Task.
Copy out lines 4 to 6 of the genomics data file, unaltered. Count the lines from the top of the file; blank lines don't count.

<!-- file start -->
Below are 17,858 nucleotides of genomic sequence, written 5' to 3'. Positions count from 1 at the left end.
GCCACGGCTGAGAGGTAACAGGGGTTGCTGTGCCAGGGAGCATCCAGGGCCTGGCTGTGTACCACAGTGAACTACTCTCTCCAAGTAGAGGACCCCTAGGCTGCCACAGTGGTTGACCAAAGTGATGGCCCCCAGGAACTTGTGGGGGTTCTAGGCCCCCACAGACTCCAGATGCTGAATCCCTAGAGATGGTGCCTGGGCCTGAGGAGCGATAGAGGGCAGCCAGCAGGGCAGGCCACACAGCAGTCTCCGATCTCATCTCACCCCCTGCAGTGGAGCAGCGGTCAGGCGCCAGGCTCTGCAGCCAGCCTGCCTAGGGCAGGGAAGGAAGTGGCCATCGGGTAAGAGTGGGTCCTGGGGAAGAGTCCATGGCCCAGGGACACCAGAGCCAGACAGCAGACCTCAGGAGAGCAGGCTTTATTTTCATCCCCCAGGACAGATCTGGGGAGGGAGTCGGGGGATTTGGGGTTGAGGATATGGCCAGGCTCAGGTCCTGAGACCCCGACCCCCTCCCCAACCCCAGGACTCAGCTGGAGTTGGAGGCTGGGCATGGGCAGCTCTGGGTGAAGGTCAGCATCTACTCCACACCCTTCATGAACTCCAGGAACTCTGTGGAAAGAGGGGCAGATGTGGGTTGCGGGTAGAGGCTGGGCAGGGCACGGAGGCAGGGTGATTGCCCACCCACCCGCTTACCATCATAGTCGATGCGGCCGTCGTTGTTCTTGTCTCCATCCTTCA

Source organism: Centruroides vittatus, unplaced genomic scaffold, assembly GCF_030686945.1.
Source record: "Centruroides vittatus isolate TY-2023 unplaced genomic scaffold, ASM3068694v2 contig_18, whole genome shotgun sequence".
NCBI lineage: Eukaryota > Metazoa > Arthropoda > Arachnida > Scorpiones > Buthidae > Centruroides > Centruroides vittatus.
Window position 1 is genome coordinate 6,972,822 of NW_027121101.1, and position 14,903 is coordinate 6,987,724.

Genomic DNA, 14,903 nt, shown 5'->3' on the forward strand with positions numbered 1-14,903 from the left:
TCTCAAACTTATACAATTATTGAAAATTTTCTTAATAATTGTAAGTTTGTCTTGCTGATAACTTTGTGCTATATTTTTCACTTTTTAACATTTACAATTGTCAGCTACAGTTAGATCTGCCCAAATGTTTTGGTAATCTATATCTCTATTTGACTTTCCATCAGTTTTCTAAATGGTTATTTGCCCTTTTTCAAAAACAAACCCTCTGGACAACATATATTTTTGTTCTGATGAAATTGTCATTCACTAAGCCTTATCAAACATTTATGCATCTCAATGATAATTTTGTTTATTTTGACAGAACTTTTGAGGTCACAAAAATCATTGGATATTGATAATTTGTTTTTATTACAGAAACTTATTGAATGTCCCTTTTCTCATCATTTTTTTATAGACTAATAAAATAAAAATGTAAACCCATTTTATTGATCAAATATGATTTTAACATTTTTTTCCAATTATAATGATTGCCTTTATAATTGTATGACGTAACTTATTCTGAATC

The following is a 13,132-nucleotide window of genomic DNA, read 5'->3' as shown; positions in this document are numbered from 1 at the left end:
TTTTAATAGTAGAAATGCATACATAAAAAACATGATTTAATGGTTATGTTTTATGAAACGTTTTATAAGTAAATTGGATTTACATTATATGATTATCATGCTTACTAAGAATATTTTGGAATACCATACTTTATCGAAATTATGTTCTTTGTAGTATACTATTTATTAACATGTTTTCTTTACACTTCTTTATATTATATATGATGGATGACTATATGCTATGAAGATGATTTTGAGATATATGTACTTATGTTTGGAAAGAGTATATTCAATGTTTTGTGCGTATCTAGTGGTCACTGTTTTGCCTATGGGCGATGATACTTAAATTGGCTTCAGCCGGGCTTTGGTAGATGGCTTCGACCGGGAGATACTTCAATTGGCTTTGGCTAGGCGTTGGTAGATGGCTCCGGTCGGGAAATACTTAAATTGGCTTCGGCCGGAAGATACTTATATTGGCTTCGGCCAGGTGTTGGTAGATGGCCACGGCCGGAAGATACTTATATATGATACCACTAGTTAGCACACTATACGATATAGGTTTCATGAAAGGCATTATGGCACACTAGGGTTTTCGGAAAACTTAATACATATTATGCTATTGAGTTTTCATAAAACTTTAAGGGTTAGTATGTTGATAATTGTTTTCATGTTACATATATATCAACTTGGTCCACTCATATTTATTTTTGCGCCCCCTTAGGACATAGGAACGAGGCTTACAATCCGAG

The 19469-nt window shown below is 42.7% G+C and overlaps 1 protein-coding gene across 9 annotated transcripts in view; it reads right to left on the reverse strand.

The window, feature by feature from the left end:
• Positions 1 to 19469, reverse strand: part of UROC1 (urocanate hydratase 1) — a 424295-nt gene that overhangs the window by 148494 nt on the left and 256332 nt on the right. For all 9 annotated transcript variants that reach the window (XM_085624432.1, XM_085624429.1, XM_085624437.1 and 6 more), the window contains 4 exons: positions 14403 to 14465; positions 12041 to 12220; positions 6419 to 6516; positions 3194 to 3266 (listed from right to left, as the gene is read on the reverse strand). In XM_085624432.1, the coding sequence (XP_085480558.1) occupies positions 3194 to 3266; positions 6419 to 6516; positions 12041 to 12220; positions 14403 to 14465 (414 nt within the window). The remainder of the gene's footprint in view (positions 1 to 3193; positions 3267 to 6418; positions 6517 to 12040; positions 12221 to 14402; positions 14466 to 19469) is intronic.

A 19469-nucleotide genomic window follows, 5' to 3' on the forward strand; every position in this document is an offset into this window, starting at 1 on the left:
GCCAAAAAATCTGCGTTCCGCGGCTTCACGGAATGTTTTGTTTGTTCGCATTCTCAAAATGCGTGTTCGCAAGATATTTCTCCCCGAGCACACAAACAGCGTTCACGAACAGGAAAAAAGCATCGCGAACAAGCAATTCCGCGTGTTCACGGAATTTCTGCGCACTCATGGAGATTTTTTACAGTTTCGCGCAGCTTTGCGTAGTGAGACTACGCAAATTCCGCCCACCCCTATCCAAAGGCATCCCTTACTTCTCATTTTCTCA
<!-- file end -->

Source record: "Centruroides vittatus isolate TY-2023 unplaced genomic scaffold, ASM3068694v2 contig_18, whole genome shotgun sequence".
NCBI lineage: Eukaryota > Metazoa > Arthropoda > Arachnida > Scorpiones > Buthidae > Centruroides > Centruroides vittatus.
Window position 1 is genome coordinate 6,972,822 of NW_027121101.1, and position 14,903 is coordinate 6,987,724.